Defense Review is curious as to whether or not a back-up tactical sling system can be integrated with the RBS system, so the operator can revert to the sling if desired for specific applications. The right type of sling would also allow quick movement of the weapon to the soldier’s/Marine’s back, if required, and then back to the front, again. If all, or at least some, of the above-described features (in this and the preceding two paragraphs) are added, it’s possible that DHAC could eventually win a major military contract. But, we’re perhaps getting a little bit ahead of ourselves.
DefenseReview will say this, The Rifle Ball Stock (RBS) Basic and Complex systems are very interesting. They appear to be well-thought-out, and they could indeed prove viable for both future infantry and law enforcement SWAT/SRT tactical requirements. The RBS Complex with Weapon Orientation and Systems Integration (WOASI), geared specifically for utilization with augmented reality (AR) systems, is some seriously cool tech. Whether or not TAC-Eye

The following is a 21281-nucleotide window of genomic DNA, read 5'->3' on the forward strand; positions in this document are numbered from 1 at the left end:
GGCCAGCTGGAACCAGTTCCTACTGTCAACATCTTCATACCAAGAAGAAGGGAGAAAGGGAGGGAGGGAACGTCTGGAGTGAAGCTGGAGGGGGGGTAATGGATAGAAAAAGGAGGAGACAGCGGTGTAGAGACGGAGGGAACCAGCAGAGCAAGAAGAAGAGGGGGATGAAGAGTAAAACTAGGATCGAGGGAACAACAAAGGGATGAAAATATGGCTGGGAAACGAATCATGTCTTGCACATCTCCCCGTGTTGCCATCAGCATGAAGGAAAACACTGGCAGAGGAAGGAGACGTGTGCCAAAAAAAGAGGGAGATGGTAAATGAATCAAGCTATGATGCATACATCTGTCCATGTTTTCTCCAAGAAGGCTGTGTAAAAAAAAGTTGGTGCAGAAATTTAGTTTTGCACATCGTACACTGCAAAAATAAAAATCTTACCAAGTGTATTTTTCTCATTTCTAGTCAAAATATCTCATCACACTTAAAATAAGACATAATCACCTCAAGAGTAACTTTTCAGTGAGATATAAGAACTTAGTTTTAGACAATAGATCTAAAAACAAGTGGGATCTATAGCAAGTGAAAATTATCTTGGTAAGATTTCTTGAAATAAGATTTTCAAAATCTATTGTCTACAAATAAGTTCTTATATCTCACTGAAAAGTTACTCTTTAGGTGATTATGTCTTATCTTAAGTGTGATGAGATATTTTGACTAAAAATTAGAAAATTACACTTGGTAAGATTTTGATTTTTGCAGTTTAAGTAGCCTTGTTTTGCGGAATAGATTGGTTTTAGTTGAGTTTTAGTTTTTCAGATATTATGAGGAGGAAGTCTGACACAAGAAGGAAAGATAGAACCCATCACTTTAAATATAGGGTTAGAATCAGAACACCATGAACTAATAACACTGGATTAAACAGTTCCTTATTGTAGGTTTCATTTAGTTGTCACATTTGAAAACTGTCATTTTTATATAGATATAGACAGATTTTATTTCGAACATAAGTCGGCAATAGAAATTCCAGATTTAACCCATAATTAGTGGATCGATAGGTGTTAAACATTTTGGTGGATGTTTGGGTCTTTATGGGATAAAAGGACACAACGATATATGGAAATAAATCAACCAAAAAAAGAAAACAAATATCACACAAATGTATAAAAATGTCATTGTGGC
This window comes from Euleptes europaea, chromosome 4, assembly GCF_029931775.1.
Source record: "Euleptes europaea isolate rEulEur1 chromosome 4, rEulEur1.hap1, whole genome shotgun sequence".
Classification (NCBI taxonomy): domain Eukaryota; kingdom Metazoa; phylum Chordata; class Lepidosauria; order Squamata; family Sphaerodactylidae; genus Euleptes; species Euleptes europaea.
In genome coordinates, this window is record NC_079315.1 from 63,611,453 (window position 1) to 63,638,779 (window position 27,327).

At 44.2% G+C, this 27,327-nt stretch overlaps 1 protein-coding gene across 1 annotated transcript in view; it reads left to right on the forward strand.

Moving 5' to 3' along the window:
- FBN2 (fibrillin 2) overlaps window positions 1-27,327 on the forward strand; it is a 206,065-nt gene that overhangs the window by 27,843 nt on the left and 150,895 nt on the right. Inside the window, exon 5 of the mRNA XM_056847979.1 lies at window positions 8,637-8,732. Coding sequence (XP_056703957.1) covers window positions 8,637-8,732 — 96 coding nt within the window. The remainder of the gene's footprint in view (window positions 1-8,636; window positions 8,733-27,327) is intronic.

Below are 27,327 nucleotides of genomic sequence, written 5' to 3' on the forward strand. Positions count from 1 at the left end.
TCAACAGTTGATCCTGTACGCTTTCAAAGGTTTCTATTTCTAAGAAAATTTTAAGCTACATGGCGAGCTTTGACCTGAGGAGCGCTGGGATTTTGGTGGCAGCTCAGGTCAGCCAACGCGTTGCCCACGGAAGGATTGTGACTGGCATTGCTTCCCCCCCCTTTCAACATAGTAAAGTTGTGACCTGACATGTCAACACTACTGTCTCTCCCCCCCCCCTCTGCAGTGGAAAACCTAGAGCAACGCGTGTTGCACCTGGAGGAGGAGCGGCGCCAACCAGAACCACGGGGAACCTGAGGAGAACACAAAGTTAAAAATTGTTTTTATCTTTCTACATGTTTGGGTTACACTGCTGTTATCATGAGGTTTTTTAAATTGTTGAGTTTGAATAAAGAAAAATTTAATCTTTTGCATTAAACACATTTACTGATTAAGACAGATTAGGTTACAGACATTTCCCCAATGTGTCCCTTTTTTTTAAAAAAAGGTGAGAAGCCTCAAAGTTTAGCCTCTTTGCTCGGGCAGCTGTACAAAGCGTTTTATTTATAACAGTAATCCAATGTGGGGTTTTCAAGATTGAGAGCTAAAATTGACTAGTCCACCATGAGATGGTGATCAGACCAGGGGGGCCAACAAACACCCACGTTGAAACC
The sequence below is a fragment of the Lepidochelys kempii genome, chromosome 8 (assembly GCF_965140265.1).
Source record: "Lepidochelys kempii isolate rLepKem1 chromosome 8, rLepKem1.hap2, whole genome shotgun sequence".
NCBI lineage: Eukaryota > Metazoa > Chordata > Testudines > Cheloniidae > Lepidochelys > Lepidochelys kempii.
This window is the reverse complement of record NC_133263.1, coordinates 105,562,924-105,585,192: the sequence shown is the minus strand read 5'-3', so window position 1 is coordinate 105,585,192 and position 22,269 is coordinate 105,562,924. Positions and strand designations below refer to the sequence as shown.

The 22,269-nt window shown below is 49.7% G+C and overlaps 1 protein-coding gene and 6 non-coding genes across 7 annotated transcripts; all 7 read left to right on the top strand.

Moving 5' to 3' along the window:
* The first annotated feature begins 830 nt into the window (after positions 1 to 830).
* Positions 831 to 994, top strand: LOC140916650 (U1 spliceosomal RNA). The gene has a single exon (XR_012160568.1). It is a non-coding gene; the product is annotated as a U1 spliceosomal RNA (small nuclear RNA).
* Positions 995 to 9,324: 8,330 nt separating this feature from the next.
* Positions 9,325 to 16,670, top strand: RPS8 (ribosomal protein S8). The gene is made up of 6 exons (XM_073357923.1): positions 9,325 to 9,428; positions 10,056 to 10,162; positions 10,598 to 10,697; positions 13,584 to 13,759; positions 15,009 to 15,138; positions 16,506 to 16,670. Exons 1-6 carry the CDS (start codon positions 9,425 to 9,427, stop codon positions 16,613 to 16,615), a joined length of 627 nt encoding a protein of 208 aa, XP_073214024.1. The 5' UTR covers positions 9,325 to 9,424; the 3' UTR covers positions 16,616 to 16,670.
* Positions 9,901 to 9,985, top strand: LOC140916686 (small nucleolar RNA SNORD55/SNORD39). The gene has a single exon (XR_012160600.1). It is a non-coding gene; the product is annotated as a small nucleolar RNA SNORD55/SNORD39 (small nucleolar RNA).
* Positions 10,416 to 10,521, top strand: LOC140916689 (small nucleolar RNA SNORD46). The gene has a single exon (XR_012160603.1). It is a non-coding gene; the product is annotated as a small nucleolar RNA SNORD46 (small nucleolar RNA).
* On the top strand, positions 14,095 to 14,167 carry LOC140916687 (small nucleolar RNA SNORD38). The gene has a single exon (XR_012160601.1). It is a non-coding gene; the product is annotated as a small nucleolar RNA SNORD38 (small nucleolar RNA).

and RBS Complex/WOASI
will ever be considered by the U.S. Army for future infantry programs like Future Force Warrior (FFW)
or Future Warrior
(being developed by U.S. Army Natick Soldier Center
, a.k.a. U.S. Army Soldier Systems Center (Natick)
), or by the United States Marine Corps (USMC) for their own future warfighter programs, remains to be seen–but both services would be advised to at least take a look at both technologies. On a final note, DefRev is curious to see if the Icuiti TAC-EYE helmet-mounted display (HMD) eventually evolves into a see-through display, which DefenseReview prefers. If the eyepiece/screen remains occluded, we would like to see it made as thin as possible, and it should be placed off-axis to the eye, so the warfighter’s vision isn’t obstructed.